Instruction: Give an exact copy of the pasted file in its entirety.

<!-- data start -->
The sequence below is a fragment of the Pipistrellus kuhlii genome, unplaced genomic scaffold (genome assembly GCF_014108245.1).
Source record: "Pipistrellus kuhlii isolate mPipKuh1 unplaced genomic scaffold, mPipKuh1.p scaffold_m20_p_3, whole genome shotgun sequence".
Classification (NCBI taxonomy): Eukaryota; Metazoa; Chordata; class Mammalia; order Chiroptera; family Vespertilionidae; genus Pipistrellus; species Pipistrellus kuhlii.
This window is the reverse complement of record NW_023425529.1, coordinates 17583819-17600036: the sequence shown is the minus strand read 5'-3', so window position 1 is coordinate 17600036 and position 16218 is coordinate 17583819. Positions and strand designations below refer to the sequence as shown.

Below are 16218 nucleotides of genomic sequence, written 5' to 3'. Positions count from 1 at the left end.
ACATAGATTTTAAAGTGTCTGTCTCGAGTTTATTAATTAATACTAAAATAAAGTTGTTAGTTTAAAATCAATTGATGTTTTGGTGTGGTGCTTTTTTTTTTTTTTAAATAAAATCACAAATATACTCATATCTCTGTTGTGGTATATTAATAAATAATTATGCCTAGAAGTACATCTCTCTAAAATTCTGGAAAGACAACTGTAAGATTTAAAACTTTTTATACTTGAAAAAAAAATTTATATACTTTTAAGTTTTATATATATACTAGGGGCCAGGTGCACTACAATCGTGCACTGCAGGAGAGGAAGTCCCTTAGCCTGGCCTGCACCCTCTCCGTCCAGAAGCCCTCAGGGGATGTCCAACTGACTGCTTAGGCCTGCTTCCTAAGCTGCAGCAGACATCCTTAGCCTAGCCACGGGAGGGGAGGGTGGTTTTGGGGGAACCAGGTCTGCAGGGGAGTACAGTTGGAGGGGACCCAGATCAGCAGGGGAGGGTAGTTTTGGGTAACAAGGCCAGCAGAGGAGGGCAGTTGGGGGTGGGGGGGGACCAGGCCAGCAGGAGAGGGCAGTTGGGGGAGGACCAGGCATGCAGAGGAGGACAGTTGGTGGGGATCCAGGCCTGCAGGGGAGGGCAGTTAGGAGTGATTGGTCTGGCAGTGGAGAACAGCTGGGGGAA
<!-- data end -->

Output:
The sequence below is a fragment of the Pipistrellus kuhlii genome, unplaced genomic scaffold (genome assembly GCF_014108245.1).
Source record: "Pipistrellus kuhlii isolate mPipKuh1 unplaced genomic scaffold, mPipKuh1.p scaffold_m20_p_3, whole genome shotgun sequence".
Classification (NCBI taxonomy): Eukaryota; Metazoa; Chordata; class Mammalia; order Chiroptera; family Vespertilionidae; genus Pipistrellus; species Pipistrellus kuhlii.
This window is the reverse complement of record NW_023425529.1, coordinates 17583819-17600036: the sequence shown is the minus strand read 5'-3', so window position 1 is coordinate 17600036 and position 16218 is coordinate 17583819. Positions and strand designations below refer to the sequence as shown.

Below are 16218 nucleotides of genomic sequence, written 5' to 3'. Positions count from 1 at the left end.
ACATAGATTTTAAAGTGTCTGTCTCGAGTTTATTAATTAATACTAAAATAAAGTTGTTAGTTTAAAATCAATTGATGTTTTGGTGTGGTGCTTTTTTTTTTTTTTAAATAAAATCACAAATATACTCATATCTCTGTTGTGGTATATTAATAAATAATTATGCCTAGAAGTACATCTCTCTAAAATTCTGGAAAGACAACTGTAAGATTTAAAACTTTTTATACTTGAAAAAAAAATTTATATACTTTTAAGTTTTATATATATACTAGGGGCCAGGTGCACTACAATCGTGCACTGCAGGAGAGGAAGTCCCTTAGCCTGGCCTGCACCCTCTCCGTCCAGAAGCCCTCAGGGGATGTCCAACTGACTGCTTAGGCCTGCTTCCTAAGCTGCAGCAGACATCCTTAGCCTAGCCACGGGAGGGGAGGGTGGTTTTGGGGGAACCAGGTCTGCAGGGGAGTACAGTTGGAGGGGACCCAGATCAGCAGGGGAGGGTAGTTTTGGGTAACAAGGCCAGCAGAGGAGGGCAGTTGGGGGTGGGGGGGGACCAGGCCAGCAGGAGAGGGCAGTTGGGGGAGGACCAGGCATGCAGAGGAGGACAGTTGGTGGGGATCCAGGCCTGCAGGGGAGGGCAGTTAGGAGTGATTGGTCTGGCAGTGGAGAACAGCTGGGGGAA